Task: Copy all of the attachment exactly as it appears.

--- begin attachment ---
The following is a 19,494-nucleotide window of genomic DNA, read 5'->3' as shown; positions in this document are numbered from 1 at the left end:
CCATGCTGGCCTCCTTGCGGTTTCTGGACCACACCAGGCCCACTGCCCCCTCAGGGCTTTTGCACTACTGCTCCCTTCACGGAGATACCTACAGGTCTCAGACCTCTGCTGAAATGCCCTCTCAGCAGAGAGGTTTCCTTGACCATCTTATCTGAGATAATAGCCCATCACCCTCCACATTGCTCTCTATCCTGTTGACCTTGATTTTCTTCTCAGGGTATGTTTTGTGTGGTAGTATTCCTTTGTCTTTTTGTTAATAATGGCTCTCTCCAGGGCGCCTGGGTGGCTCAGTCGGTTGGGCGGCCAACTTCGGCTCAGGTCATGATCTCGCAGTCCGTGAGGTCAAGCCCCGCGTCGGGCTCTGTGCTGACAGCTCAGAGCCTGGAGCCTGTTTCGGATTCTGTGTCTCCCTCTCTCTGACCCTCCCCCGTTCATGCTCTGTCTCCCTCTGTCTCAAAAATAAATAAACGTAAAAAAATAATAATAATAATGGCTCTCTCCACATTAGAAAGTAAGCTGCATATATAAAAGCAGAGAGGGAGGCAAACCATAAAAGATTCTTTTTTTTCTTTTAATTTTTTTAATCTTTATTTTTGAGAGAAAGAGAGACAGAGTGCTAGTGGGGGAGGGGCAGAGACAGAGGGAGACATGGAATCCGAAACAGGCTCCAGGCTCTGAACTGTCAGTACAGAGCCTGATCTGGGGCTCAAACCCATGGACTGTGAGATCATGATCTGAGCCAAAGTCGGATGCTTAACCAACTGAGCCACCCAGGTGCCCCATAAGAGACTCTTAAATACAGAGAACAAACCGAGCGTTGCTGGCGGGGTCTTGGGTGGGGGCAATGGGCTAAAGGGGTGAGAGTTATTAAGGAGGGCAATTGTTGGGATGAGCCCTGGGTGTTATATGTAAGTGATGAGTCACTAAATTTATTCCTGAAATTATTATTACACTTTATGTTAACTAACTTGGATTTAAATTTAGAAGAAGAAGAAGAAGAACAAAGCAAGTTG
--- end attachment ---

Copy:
The following is a 19,494-nucleotide window of genomic DNA, read 5'->3' as shown; positions in this document are numbered from 1 at the left end:
CCATGCTGGCCTCCTTGCGGTTTCTGGACCACACCAGGCCCACTGCCCCCTCAGGGCTTTTGCACTACTGCTCCCTTCACGGAGATACCTACAGGTCTCAGACCTCTGCTGAAATGCCCTCTCAGCAGAGAGGTTTCCTTGACCATCTTATCTGAGATAATAGCCCATCACCCTCCACATTGCTCTCTATCCTGTTGACCTTGATTTTCTTCTCAGGGTATGTTTTGTGTGGTAGTATTCCTTTGTCTTTTTGTTAATAATGGCTCTCTCCAGGGCGCCTGGGTGGCTCAGTCGGTTGGGCGGCCAACTTCGGCTCAGGTCATGATCTCGCAGTCCGTGAGGTCAAGCCCCGCGTCGGGCTCTGTGCTGACAGCTCAGAGCCTGGAGCCTGTTTCGGATTCTGTGTCTCCCTCTCTCTGACCCTCCCCCGTTCATGCTCTGTCTCCCTCTGTCTCAAAAATAAATAAACGTAAAAAAATAATAATAATAATGGCTCTCTCCACATTAGAAAGTAAGCTGCATATATAAAAGCAGAGAGGGAGGCAAACCATAAAAGATTCTTTTTTTTCTTTTAATTTTTTTAATCTTTATTTTTGAGAGAAAGAGAGACAGAGTGCTAGTGGGGGAGGGGCAGAGACAGAGGGAGACATGGAATCCGAAACAGGCTCCAGGCTCTGAACTGTCAGTACAGAGCCTGATCTGGGGCTCAAACCCATGGACTGTGAGATCATGATCTGAGCCAAAGTCGGATGCTTAACCAACTGAGCCACCCAGGTGCCCCATAAGAGACTCTTAAATACAGAGAACAAACCGAGCGTTGCTGGCGGGGTCTTGGGTGGGGGCAATGGGCTAAAGGGGTGAGAGTTATTAAGGAGGGCAATTGTTGGGATGAGCCCTGGGTGTTATATGTAAGTGATGAGTCACTAAATTTATTCCTGAAATTATTATTACACTTTATGTTAACTAACTTGGATTTAAATTTAGAAGAAGAAGAAGAAGAACAAAGCAAGTTG